What is the difference between a brand agency and a marketing agency? 

Typically, a brand agency collaborates with an organisation to develop a transformative brand strategy and identity system while a marketing agency helps an organisation achieve shorter-term goals like impressions, downloads, and sign-ups. But beyond this, what is the difference between a brand agency and a marketing agency? And crucially, how do you know which one to partner with?

Critical differences can be identified in time horizons, objectives, and tactics:

Time horizons:  

  • A brand agency creates a strategy that positions companies for success in the medium to long-term (5-15 years).  
  • A marketing agency will typically focus on the short term (6 – 18 months).


  • A brand agency will aim to solve strategic problems such as consolidating brands, reinventing an organisation’s vision or mission, and setting up a company for long-term growth.  
  • A marketing agency will typically focus on awareness, engagement, and leads. 


  • A brand agency toolkit includes surveys, workshops, identity systems, brand campaigns and activations.  
  • Marketing agencies will specialise in one or more marketing channels including: Email, PPC, Advertising, Website Conversion Rate Optimisation, Public Relations, or Social Media.  

There is some overlap. And the importance of defining these is not to say which is better. It’s to understand how they work together to get the best results.  

The following article is based on an interview with the founder of rbl Brand Agency, Rebecca Battman and highlights the differences between these two types of agencies and how to get the best results from both.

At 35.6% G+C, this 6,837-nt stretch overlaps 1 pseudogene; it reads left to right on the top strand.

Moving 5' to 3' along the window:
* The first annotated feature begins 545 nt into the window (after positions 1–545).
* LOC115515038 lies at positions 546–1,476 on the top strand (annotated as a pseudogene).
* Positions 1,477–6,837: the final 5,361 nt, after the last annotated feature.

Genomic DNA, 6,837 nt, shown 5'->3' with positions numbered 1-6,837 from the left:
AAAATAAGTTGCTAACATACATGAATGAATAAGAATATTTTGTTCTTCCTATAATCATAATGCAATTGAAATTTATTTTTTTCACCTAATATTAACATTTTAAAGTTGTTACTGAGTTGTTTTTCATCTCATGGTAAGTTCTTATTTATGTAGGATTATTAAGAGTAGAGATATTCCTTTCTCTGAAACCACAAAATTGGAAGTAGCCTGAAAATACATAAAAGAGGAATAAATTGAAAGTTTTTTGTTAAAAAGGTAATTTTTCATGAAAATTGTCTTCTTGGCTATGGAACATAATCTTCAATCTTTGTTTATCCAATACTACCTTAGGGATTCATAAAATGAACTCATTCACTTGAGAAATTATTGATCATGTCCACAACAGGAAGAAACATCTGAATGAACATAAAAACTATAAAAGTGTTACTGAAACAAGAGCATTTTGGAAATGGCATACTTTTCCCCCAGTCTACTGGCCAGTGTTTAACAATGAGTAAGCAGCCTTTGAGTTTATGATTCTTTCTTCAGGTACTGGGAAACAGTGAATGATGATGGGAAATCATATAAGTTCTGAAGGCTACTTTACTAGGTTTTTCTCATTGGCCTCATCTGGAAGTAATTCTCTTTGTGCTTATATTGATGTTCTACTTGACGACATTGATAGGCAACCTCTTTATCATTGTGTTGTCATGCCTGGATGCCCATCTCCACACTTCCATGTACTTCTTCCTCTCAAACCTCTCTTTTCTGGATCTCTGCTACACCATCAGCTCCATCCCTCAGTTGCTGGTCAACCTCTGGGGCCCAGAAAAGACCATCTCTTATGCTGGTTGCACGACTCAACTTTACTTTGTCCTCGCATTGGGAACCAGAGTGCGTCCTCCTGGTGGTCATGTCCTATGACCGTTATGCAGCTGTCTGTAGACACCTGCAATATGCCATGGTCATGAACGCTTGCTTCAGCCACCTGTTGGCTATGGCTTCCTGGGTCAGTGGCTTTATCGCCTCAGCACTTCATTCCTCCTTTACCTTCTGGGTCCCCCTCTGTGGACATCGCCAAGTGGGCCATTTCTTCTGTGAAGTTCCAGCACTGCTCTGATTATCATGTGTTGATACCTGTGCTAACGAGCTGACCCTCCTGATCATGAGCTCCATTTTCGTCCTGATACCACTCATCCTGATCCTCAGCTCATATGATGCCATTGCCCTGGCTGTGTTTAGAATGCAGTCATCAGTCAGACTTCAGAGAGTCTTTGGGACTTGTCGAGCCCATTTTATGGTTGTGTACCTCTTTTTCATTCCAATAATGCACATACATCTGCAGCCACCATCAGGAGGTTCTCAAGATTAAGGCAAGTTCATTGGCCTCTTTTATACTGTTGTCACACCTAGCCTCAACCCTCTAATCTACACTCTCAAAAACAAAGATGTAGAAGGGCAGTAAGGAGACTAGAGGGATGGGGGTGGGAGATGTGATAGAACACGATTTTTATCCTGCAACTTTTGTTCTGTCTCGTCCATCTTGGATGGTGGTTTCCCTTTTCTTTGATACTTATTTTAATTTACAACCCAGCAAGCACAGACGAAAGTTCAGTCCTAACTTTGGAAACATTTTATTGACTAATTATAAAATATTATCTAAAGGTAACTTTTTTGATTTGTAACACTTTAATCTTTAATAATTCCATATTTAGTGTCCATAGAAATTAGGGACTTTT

1. The Focus of a Brand Agency vs a Marketing Agency 

Brand agencies focus on helping organisations tackle long-term strategic challenges. They engage with the organisation’s leadership team to craft a brand strategy that aligns with the company’s business goals.  

While the brand project can be done relatively quickly (6-12 months), it continues to have an impact 5 to 15 years, occasionally longer.  

The task involves identifying the core of the issue and instigating a profound change, whether it’s through a comprehensive rebranding initiative or supporting major corporate transitions. 

As Rebecca puts it, this is a balance sheet discussion, not a P&L discussion:  

“Yes, we want to improve metrics across the board, we want to improve performance and revenue. But ours is a balance sheet conversation about creating long-term value in that business and brand. This will transpire over a period of time. 

Whereas, marketing is a P&L driven challenge, which is about shorter-term revenue. Yes, if you can move the needle on the revenue, that is also going to support the balance sheet valuation, but that’s not the primary focus.”